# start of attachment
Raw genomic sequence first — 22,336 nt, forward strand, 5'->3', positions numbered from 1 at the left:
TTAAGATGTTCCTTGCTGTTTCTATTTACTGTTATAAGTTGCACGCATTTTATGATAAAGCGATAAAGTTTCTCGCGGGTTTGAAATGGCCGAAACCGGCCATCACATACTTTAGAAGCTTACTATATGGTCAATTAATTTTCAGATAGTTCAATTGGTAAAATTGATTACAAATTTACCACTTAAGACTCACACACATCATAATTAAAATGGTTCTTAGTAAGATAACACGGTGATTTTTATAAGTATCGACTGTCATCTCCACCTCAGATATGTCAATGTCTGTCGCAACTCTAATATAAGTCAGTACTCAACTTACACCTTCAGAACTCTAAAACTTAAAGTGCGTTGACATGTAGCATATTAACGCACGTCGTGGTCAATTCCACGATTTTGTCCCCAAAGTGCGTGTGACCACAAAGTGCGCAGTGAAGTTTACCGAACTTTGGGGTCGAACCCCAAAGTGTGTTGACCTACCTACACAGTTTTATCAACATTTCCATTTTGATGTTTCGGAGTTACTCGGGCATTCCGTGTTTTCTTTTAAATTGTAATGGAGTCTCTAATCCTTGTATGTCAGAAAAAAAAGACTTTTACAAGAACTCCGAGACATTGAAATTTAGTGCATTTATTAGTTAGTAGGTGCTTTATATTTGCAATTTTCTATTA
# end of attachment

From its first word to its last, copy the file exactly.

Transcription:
Raw genomic sequence first — 22,336 nt, forward strand, 5'->3', positions numbered from 1 at the left:
TTAAGATGTTCCTTGCTGTTTCTATTTACTGTTATAAGTTGCACGCATTTTATGATAAAGCGATAAAGTTTCTCGCGGGTTTGAAATGGCCGAAACCGGCCATCACATACTTTAGAAGCTTACTATATGGTCAATTAATTTTCAGATAGTTCAATTGGTAAAATTGATTACAAATTTACCACTTAAGACTCACACACATCATAATTAAAATGGTTCTTAGTAAGATAACACGGTGATTTTTATAAGTATCGACTGTCATCTCCACCTCAGATATGTCAATGTCTGTCGCAACTCTAATATAAGTCAGTACTCAACTTACACCTTCAGAACTCTAAAACTTAAAGTGCGTTGACATGTAGCATATTAACGCACGTCGTGGTCAATTCCACGATTTTGTCCCCAAAGTGCGTGTGACCACAAAGTGCGCAGTGAAGTTTACCGAACTTTGGGGTCGAACCCCAAAGTGTGTTGACCTACCTACACAGTTTTATCAACATTTCCATTTTGATGTTTCGGAGTTACTCGGGCATTCCGTGTTTTCTTTTAAATTGTAATGGAGTCTCTAATCCTTGTATGTCAGAAAAAAAAGACTTTTACAAGAACTCCGAGACATTGAAATTTAGTGCATTTATTAGTTAGTAGGTGCTTTATATTTGCAATTTTCTATTA